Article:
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Doctoral thesis, 2019

Plant resistance ecology - the role of resistance in plant-insect mutualisms

Weber, Daniela


Global food security is largely dependent on the use of synthetic pesticides for pest control. This extensive reliance on pesticides, however, has promoted widespread loss of insect diversity; thereby jeopardizing the provision of insect ecosystem services like pollination and biological control. For future sustainability, agricultural practices need to shift from pesticide-dependency towards more balanced approaches such as integrated pest management IPM). Strawberry cultivation is in particular highly pesticide dependent. To protect pollinators, pesticides could be avoided, but reduced pesticide use might promote floral damage by herbivores and lower yields. Indeed, results from this thesis show that in woodland strawberry (Fragaria vesca, L.) floral damage by strawberry leaf beetles (Galerucella spp.) had indirect effects on pollination and direct effects on yield. Pest-damaged flowers yielded smaller fruits, even when pollinated by hand, and were avoided by pollinators. Breeding crop cultivars for pest resistance is a corner stone of IPM and could provide a potential solution to prevent pollination deficits in low-pesticide cultivation. Crop wild relatives like woodland strawberry are predicted to show high heritable variation in resistance traits useful for crop improvement. Here, wild accessions of woodland strawberry from Sweden were screened for resistance against strawberry leaf beetles. Heritable genetic variation was found for each plant resistance indicator and oviposition was avoided on resistant plant genotypes. Thus wild woodland strawberry can be deemed to offer a promising resource for restoring pest resistance in cultivated strawberry. However, modifying plant resistance could also affect the herbivore’s natural enemies. Parasitoid performance was in fact strongly affected by herbivore diet source when tested with different wild woodland genotypes. Yet genotype resistance against the parasitoid’s host, the strawberry leaf beetle, did not predict parasitoid survival. Rather, parasitoid survival was explained by plant foliar chemistry, of which levels of carbohydrates appeared to be the most important for parasitism success. These findings underline the need to assess plant-quality effects on biocontrol in plant breeding programs for a synergistic application in IPM. Taken together, this work demonstrates that deeper insight into trophic interactions between crop plants, pests, and mutualists (e.g. pollinators and natural enemies) will be crucial in order to design optimal IPM strategies which suppress pests and support mutualists.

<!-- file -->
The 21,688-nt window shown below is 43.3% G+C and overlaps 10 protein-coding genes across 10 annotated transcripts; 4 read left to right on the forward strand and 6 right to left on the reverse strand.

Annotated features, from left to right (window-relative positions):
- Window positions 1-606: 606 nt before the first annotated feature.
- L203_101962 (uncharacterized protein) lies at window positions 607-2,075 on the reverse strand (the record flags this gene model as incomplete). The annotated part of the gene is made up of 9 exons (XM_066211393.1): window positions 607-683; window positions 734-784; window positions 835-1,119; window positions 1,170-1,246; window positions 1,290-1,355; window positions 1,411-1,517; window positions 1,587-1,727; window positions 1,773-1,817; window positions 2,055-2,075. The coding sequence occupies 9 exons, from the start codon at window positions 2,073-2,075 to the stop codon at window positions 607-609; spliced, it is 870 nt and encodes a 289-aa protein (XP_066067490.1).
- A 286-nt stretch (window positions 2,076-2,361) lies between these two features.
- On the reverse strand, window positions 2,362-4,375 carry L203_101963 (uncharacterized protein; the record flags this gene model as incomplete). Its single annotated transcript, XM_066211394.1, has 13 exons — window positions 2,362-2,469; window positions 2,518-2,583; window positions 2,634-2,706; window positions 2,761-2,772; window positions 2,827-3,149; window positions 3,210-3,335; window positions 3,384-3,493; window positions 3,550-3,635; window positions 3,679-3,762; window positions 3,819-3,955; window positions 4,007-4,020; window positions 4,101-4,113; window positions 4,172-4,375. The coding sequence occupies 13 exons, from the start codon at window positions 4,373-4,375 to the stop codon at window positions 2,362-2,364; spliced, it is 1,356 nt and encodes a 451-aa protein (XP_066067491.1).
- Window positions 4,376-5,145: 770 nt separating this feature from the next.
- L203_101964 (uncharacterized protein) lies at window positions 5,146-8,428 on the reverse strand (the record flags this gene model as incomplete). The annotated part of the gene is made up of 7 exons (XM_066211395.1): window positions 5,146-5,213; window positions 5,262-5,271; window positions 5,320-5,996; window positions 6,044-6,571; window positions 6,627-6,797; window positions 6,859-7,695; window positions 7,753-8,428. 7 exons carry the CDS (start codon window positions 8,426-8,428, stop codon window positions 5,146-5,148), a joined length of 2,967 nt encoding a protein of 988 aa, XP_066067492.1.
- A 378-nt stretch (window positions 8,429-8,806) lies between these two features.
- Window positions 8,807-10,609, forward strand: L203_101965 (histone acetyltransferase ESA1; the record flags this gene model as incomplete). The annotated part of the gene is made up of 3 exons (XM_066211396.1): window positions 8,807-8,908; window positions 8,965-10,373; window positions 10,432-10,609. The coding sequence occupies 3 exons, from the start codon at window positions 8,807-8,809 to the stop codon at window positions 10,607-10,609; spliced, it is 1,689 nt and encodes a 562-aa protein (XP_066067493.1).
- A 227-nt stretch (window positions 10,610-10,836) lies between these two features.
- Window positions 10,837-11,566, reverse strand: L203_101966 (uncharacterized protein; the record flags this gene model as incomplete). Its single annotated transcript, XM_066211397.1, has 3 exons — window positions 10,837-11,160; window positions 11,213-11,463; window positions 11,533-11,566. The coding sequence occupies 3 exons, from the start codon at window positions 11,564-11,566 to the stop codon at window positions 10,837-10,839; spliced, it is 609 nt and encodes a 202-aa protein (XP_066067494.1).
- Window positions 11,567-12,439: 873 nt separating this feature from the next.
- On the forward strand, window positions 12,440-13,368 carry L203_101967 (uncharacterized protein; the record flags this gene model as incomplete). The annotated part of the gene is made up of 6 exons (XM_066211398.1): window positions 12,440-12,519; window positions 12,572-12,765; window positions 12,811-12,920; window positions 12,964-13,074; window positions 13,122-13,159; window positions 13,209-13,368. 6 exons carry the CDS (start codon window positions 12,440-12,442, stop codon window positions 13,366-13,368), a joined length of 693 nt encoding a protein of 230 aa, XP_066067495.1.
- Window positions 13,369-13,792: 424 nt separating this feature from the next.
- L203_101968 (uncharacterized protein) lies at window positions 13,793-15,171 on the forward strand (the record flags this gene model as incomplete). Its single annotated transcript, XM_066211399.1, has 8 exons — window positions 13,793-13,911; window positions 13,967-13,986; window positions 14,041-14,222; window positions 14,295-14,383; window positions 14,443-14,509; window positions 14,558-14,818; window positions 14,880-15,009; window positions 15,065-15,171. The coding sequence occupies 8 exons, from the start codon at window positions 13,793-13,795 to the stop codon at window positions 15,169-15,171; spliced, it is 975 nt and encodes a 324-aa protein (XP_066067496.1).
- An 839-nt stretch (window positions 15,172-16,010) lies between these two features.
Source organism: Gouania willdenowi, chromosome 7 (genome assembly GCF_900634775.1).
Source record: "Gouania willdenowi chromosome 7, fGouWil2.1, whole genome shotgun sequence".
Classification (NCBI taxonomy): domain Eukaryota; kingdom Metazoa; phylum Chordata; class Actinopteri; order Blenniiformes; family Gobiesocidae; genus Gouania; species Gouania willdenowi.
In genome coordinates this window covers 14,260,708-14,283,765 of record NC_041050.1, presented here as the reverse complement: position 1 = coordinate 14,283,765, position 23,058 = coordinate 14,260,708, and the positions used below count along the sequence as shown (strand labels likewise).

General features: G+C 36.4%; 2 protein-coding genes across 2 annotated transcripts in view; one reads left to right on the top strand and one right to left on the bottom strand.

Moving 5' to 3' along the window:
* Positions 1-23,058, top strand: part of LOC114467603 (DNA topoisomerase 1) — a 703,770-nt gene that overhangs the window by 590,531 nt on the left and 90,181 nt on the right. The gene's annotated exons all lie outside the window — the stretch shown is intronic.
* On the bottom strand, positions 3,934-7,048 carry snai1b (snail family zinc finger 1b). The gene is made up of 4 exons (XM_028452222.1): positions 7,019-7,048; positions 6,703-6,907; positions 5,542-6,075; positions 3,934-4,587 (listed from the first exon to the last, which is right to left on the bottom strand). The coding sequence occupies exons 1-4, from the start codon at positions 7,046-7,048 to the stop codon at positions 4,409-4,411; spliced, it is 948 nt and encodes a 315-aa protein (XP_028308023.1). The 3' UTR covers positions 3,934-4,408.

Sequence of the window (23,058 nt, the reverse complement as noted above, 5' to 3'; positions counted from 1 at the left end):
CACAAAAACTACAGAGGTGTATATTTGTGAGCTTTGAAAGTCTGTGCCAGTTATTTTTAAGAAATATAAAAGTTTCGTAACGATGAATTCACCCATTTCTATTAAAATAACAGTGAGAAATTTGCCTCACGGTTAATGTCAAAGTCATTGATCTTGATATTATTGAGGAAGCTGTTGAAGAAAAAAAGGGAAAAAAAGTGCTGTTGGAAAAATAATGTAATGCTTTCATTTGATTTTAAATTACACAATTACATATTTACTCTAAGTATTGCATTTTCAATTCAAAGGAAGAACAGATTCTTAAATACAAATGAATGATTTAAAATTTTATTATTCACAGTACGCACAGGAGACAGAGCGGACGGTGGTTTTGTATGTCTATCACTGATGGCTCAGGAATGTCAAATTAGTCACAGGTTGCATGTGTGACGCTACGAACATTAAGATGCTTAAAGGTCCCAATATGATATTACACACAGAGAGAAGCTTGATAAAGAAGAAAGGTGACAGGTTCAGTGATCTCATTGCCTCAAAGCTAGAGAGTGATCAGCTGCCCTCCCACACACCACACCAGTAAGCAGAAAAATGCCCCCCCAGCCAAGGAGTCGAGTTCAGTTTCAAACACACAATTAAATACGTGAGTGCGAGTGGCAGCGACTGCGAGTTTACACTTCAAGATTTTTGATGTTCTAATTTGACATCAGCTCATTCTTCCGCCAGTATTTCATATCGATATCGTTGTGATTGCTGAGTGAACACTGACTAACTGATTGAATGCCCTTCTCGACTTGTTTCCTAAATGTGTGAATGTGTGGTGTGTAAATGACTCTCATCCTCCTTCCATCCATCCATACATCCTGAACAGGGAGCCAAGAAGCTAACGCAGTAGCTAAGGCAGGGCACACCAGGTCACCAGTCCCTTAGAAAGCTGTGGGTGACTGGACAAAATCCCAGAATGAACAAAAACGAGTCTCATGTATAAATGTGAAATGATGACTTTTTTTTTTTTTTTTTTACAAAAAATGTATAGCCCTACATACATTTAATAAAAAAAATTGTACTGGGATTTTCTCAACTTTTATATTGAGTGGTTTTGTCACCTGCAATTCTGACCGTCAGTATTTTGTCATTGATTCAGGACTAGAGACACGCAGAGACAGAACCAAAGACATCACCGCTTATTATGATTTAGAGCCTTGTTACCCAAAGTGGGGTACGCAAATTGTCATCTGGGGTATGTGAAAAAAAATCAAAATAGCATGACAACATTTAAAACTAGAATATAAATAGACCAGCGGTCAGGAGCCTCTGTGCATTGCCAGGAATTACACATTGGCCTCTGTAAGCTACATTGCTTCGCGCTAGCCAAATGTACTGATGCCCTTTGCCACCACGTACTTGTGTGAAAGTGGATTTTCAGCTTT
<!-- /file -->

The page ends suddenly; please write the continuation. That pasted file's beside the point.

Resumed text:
biological control; crop wild relative; florivory; Fragaria vesca; Galerucella; integrated pest management; metabolomic profiling; pollination; tritrophic interactions

Published in

Acta Universitatis Agriculturae Sueciae
2019, number: 2019:37
ISBN: 978-91-7760-392-4, eISBN: 978-91-7760-393-1
Publisher: Department of Plant Protection Biology, Swedish University of Agricultural Sciences

    UKÄ Subject classification

    Agricultural Science

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